The Press Newspaper
The City of Toledo has been awarded over $3.5 million in federal funding from the Department of Housing and Urban
Development to continue stabilizing and strengthening Toledo neighborhoods that have been hit by the foreclosure crisis.
The grant is part of the third round of funding for the Neighborhood Stabilization Program (NSP) and was allocated as part of the Dodd-Frank Wall Street Reform and Consumer Protection Act.
Toledo’s award was the third highest allocation among Ohio cities and counties, higher than Cincinnati’s allocation ($3.1 million) despite its rank as the third most populous Ohio city. Approximately 250 U.S. cities and counties received NSP III allocations. Toledo’s allocation landed the city in the top 50 nationwide based on amount received.
The money will be used locally to acquire and rehabilitate foreclosed homes in order to make them salable once again. The funding can also be used to provide qualifying homebuyers with down payment assistance.
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Stoner told The Press Wednesday night that he and council conducted four separate interviews of the candidates.
“There were four interviews, two yesterday, and two tonight. Each was an hour long,” he said.
Stoner was impressed with one candidate, though he declined to identify him.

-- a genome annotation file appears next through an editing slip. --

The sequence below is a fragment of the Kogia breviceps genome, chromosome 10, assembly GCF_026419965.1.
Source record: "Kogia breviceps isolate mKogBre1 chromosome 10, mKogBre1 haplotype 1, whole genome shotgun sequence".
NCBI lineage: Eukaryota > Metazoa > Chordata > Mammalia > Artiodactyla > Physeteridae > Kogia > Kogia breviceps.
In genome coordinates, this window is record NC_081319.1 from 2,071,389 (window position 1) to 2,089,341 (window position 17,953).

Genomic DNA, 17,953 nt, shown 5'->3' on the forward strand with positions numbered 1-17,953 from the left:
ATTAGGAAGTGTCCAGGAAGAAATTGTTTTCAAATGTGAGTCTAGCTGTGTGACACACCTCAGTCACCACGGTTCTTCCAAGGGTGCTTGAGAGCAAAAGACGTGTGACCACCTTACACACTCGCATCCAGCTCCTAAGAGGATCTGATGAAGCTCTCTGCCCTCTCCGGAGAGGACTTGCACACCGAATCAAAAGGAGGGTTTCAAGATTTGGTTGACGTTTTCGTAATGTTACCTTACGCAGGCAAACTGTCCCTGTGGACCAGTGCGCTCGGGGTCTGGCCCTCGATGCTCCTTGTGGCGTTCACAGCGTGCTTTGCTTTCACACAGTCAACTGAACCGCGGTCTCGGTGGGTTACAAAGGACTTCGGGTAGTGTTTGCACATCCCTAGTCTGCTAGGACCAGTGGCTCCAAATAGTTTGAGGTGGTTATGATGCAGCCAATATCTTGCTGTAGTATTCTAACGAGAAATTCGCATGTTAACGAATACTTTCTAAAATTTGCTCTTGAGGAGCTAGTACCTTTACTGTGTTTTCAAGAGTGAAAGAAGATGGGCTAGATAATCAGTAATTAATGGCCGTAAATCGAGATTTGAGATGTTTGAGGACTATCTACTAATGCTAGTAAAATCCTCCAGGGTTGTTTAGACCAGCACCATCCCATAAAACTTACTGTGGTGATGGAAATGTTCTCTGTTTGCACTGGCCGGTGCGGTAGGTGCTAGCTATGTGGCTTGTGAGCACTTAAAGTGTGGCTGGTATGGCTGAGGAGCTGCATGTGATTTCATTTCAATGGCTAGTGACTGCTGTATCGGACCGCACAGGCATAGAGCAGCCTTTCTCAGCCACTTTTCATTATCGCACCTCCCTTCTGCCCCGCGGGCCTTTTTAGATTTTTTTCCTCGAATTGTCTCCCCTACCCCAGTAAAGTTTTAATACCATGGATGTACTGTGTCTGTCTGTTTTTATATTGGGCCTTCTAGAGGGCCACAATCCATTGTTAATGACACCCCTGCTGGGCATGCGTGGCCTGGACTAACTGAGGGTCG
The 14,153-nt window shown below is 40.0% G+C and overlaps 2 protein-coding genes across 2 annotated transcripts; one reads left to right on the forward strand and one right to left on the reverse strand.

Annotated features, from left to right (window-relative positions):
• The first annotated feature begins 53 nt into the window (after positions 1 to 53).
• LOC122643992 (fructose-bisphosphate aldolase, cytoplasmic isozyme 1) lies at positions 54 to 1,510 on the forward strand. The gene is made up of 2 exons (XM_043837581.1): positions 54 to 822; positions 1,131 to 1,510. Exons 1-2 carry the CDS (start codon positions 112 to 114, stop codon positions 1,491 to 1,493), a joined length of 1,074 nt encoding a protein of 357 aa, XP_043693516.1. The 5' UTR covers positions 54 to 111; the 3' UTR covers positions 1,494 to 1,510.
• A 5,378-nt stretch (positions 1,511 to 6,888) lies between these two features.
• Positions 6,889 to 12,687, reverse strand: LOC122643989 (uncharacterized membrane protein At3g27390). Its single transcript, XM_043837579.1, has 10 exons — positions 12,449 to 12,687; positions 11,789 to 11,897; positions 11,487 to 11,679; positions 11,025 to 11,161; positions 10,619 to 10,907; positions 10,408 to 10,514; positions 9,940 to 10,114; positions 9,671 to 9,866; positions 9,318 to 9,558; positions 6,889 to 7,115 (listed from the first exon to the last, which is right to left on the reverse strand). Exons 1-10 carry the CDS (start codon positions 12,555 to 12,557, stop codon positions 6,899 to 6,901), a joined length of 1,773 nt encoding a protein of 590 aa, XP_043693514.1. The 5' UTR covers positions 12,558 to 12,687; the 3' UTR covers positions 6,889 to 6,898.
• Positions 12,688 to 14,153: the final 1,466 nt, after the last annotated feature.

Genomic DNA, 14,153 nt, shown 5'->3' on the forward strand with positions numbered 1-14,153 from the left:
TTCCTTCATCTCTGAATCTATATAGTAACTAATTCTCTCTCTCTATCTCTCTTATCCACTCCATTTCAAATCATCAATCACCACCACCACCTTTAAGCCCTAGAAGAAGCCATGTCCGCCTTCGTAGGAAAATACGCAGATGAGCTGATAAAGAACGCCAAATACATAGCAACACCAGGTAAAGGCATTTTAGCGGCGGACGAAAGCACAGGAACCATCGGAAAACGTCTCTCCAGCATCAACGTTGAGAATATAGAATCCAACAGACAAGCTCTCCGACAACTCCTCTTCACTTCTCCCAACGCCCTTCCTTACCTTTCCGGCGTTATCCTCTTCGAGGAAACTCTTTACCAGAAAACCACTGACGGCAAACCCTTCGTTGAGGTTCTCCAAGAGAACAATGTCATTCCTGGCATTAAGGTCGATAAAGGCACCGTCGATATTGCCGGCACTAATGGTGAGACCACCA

He has asked each member of council to compile a list that ranks each candidate and submit them to him as soon as possible.
“I’m hoping the person I want, they can at least agree on. There is just one I feel more strongly about,” said Stoner.
So what are the qualities of a city administrator?
The news comes on the heels of Aqua Line of Findlay’s annual check of the system. Village officials have spent $2,500 yearly for about a decade to have the company evaluate its system.
“If anything we end up saving,” said Public Works Director Kevin Gladden. After leaks were found and fixed, “We are probably at 10 percent water loss overall. That’s pretty good,” he said.
Aqua Line reported to village council in August that the Genoa water system is losing an estimated 5,000 gallons per day, according to Garth Reynolds, Village Administrator.
Genoa maintains its own system lines but receives water by contract from the City of Oregon. The village can receive up to 1 million gallons per day. Currently, Genoa uses about 300,000 to 350,000 gallons per day, Gladden said. The bulk of that usage is tied to service to the Ohio Turnpike maintenance garage and travel station as well as Guardian Industries, the director explained.
Village workers have fixed some of the smaller line leaks, including those associated with several fire hydrants. However, two other projects, including a main pressure line, will have to be done by professionals, Reynolds said.
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